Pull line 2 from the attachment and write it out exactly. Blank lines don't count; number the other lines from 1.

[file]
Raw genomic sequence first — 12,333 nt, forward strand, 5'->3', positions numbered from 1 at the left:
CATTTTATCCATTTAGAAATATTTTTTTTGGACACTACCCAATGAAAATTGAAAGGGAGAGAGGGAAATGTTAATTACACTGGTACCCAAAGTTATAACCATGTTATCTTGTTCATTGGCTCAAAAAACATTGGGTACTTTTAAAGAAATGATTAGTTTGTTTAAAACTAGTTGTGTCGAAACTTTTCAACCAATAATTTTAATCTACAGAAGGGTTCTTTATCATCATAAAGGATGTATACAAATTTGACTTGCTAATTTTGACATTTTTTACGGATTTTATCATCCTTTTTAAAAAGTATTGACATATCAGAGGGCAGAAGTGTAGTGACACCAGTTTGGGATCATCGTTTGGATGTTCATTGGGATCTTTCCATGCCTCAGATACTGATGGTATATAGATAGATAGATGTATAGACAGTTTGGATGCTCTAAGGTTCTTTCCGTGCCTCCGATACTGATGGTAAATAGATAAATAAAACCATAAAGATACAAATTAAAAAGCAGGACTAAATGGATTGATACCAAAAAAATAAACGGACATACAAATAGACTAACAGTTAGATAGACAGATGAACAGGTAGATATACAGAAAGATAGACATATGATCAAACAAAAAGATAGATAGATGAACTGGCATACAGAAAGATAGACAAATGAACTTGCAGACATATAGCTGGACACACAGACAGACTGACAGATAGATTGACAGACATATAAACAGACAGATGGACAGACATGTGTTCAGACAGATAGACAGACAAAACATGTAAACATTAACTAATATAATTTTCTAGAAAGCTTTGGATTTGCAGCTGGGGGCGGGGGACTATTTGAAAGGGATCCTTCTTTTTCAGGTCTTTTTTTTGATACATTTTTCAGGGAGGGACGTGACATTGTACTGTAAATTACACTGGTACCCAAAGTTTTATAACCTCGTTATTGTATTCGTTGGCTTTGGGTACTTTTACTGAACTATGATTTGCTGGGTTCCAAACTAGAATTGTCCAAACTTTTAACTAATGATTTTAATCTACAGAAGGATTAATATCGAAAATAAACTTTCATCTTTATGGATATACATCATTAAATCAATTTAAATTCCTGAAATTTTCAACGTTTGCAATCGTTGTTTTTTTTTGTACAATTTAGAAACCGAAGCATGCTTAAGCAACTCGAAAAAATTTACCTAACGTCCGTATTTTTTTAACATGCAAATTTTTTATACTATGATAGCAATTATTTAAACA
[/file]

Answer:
CATTTTATCCATTTAGAAATATTTTTTTTGGACACTACCCAATGAAAATTGAAAGGGAGAGAGGGAAATGTTAATTACACTGGTACCCAAAGTTATAACCATGTTATCTTGTTCATTGGCTCAAAAAACATTGGGTACTTTTAAAGAAATGATTAGTTTGTTTAAAACTAGTTGTGTCGAAACTTTTCAACCAATAATTTTAATCTACAGAAGGGTTCTTTATCATCATAAAGGATGTATACAAATTTGACTTGCTAATTTTGACATTTTTTACGGATTTTATCATCCTTTTTAAAAAGTATTGACATATCAGAGGGCAGAAGTGTAGTGACACCAGTTTGGGATCATCGTTTGGATGTTCATTGGGATCTTTCCATGCCTCAGATACTGATGGTATATAGATAGATAGATGTATAGACAGTTTGGATGCTCTAAGGTTCTTTCCGTGCCTCCGATACTGATGGTAAATAGATAAATAAAACCATAAAGATACAAATTAAAAAGCAGGACTAAATGGATTGATACCAAAAAAATAAACGGACATACAAATAGACTAACAGTTAGATAGACAGATGAACAGGTAGATATACAGAAAGATAGACATATGATCAAACAAAAAGATAGATAGATGAACTGGCATACAGAAAGATAGACAAATGAACTTGCAGACATATAGCTGGACACACAGACAGACTGACAGATAGATTGACAGACATATAAACAGACAGATGGACAGACATGTGTTCAGACAGATAGACAGACAAAACATGTAAACATTAACTAATATAATTTTCTAGAAAGCTTTGGATTTGCAGCTGGGGGCGGGGGACTATTTGAAAGGGATCCTTCTTTTTCAGGTCTTTTTTTTGATACATTTTTCAGGGAGGGACGTGACATTGTACTGTAAATTACACTGGTACCCAAAGTTTTATAACCTCGTTATTGTATTCGTTGGCTTTGGGTACTTTTACTGAACTATGATTTGCTGGGTTCCAAACTAGAATTGTCCAAACTTTTAACTAATGATTTTAATCTACAGAAGGATTAATATCGAAAATAAACTTTCATCTTTATGGATATACATCATTAAATCAATTTAAATTCCTGAAATTTTCAACGTTTGCAATCGTTGTTTTTTTTTGTACAATTTAGAAACCGAAGCATGCTTAAGCAACTCGAAAAAATTTACCTAACGTCCGTATTTTTTTAACATGCAAATTTTTTATACTATGATAGCAATTATTTAAACA